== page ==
This three blinded adjudicator model is one we’ve been using for several years in recent RCTs. Congrats to our amigos Paul Glat, Lisa Gould, Lael Pickett, and Doug Arm for putting it out there for publication and ultimately iteration. This specific analysis was derived from the HIFLO trial.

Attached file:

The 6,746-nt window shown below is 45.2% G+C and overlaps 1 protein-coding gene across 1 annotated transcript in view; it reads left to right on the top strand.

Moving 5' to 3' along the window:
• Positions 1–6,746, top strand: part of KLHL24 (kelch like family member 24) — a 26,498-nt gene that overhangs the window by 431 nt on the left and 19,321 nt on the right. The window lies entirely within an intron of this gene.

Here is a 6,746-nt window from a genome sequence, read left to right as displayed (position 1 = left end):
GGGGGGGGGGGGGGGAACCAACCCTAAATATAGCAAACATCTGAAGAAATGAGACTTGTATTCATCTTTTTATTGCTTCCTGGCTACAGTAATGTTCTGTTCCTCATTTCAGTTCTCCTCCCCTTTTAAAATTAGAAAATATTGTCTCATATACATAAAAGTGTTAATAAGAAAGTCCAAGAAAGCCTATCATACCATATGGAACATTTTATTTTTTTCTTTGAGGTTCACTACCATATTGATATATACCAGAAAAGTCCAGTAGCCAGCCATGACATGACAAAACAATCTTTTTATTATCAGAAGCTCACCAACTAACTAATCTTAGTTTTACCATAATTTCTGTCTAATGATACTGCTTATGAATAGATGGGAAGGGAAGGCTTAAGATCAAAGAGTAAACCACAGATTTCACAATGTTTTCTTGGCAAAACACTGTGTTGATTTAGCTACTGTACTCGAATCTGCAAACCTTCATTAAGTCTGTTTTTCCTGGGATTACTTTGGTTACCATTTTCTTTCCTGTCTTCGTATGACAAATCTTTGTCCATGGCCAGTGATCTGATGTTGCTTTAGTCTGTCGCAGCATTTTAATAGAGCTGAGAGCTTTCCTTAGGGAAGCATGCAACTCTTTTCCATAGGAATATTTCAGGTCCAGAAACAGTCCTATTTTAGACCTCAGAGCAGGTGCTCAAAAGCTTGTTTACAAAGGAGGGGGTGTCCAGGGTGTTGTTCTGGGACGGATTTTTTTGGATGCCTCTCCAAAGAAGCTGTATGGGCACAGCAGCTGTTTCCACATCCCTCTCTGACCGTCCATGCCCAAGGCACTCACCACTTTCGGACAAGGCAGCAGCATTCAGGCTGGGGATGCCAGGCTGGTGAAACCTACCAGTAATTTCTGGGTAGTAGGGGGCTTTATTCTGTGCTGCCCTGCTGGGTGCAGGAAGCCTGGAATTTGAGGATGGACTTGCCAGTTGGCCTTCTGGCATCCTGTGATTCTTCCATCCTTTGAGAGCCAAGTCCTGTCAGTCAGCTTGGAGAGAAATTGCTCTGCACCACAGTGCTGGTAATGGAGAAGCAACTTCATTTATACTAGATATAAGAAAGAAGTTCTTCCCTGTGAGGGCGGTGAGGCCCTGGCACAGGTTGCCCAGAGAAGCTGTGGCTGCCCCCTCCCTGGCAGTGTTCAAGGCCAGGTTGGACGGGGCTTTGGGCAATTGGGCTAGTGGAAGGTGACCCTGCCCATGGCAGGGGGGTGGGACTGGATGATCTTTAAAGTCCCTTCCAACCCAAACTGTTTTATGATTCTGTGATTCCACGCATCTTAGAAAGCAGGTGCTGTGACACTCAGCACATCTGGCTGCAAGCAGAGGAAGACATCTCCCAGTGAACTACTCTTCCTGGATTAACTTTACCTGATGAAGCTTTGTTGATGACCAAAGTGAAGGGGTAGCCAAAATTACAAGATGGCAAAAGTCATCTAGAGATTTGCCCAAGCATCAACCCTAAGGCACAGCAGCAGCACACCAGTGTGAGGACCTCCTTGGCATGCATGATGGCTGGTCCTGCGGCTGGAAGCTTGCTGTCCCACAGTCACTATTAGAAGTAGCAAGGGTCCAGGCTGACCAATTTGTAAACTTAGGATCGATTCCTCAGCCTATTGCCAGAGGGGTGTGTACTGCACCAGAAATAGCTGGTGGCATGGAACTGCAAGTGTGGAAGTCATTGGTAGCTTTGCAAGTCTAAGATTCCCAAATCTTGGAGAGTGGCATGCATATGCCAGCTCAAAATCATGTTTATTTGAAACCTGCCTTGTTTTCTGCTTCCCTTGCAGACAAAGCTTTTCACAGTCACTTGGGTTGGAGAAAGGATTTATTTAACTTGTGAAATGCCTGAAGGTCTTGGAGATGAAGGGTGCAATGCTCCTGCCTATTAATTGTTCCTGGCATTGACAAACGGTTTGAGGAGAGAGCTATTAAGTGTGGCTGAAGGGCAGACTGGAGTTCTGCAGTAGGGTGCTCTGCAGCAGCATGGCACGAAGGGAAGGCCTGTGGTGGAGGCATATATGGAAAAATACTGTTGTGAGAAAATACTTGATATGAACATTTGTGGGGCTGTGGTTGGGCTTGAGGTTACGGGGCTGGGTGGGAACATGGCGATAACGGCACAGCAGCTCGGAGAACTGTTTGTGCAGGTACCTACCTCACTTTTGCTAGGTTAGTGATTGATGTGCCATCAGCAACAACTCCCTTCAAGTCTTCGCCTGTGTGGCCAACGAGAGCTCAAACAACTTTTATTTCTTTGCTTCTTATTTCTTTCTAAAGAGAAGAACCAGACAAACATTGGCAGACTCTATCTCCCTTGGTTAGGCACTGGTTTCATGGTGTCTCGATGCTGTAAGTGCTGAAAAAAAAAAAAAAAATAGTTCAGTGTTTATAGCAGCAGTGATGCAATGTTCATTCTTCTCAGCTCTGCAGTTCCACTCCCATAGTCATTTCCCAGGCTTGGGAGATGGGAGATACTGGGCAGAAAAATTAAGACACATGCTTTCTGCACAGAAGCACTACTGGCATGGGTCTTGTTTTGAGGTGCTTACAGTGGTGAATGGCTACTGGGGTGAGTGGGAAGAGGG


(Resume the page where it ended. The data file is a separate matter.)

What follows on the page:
The article discusses the steps taken to minimize bias in a clinical trial aimed at improving wound care. The trial, called the HIFLO Trial, evaluated the use of microvascular tissue for healing diabetic foot ulcers (DFUs). The lack of a universal definition of healing in wound studies can lead to detection bias, which affects the comparability of healing rates. To address this, three blinded adjudicators independently assessed each DFU using a rigorous four-part definition of healing. The study also included predefined criteria to avoid bias from selection, performance, attrition, and reporting. The results showed high-level agreement among adjudicators, confirming that DFUs in the HIFLO Trial were consistently assessed for healing without bias, validating the most rigorous assessment criteria to date. The findings can be helpful for others seeking to minimize bias in wound studies.